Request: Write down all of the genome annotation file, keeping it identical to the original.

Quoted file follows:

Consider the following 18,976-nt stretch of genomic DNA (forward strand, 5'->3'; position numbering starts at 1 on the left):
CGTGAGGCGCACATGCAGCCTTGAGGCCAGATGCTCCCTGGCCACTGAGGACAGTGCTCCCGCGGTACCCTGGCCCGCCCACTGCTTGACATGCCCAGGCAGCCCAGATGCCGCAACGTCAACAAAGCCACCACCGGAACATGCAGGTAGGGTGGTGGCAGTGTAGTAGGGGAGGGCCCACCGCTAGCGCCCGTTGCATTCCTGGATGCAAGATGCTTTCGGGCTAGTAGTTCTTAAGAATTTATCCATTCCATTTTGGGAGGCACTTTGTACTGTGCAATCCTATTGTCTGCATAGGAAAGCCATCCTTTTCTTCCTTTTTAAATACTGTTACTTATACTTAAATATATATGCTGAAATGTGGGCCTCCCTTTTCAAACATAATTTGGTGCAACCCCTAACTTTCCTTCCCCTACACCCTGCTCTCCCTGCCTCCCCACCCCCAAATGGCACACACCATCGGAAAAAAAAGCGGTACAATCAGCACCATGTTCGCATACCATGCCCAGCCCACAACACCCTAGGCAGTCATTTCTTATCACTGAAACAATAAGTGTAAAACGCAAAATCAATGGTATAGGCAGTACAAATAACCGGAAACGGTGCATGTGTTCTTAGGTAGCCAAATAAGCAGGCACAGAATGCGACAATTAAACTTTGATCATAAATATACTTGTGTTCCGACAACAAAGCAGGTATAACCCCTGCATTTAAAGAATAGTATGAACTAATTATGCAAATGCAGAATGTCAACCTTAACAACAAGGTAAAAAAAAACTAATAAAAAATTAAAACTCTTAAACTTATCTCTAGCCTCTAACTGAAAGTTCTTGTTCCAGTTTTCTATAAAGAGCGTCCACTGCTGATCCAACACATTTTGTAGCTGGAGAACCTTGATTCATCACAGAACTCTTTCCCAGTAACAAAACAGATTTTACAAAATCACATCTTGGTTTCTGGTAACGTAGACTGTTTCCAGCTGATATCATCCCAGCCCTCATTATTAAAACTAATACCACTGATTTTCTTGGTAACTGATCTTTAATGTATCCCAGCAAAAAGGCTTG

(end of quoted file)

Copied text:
Consider the following 18,976-nt stretch of genomic DNA (forward strand, 5'->3'; position numbering starts at 1 on the left):
CGTGAGGCGCACATGCAGCCTTGAGGCCAGATGCTCCCTGGCCACTGAGGACAGTGCTCCCGCGGTACCCTGGCCCGCCCACTGCTTGACATGCCCAGGCAGCCCAGATGCCGCAACGTCAACAAAGCCACCACCGGAACATGCAGGTAGGGTGGTGGCAGTGTAGTAGGGGAGGGCCCACCGCTAGCGCCCGTTGCATTCCTGGATGCAAGATGCTTTCGGGCTAGTAGTTCTTAAGAATTTATCCATTCCATTTTGGGAGGCACTTTGTACTGTGCAATCCTATTGTCTGCATAGGAAAGCCATCCTTTTCTTCCTTTTTAAATACTGTTACTTATACTTAAATATATATGCTGAAATGTGGGCCTCCCTTTTCAAACATAATTTGGTGCAACCCCTAACTTTCCTTCCCCTACACCCTGCTCTCCCTGCCTCCCCACCCCCAAATGGCACACACCATCGGAAAAAAAAGCGGTACAATCAGCACCATGTTCGCATACCATGCCCAGCCCACAACACCCTAGGCAGTCATTTCTTATCACTGAAACAATAAGTGTAAAACGCAAAATCAATGGTATAGGCAGTACAAATAACCGGAAACGGTGCATGTGTTCTTAGGTAGCCAAATAAGCAGGCACAGAATGCGACAATTAAACTTTGATCATAAATATACTTGTGTTCCGACAACAAAGCAGGTATAACCCCTGCATTTAAAGAATAGTATGAACTAATTATGCAAATGCAGAATGTCAACCTTAACAACAAGGTAAAAAAAAACTAATAAAAAATTAAAACTCTTAAACTTATCTCTAGCCTCTAACTGAAAGTTCTTGTTCCAGTTTTCTATAAAGAGCGTCCACTGCTGATCCAACACATTTTGTAGCTGGAGAACCTTGATTCATCACAGAACTCTTTCCCAGTAACAAAACAGATTTTACAAAATCACATCTTGGTTTCTGGTAACGTAGACTGTTTCCAGCTGATATCATCCCAGCCCTCATTATTAAAACTAATACCACTGATTTTCTTGGTAACTGATCTTTAATGTATCCCAGCAAAAAGGCTTG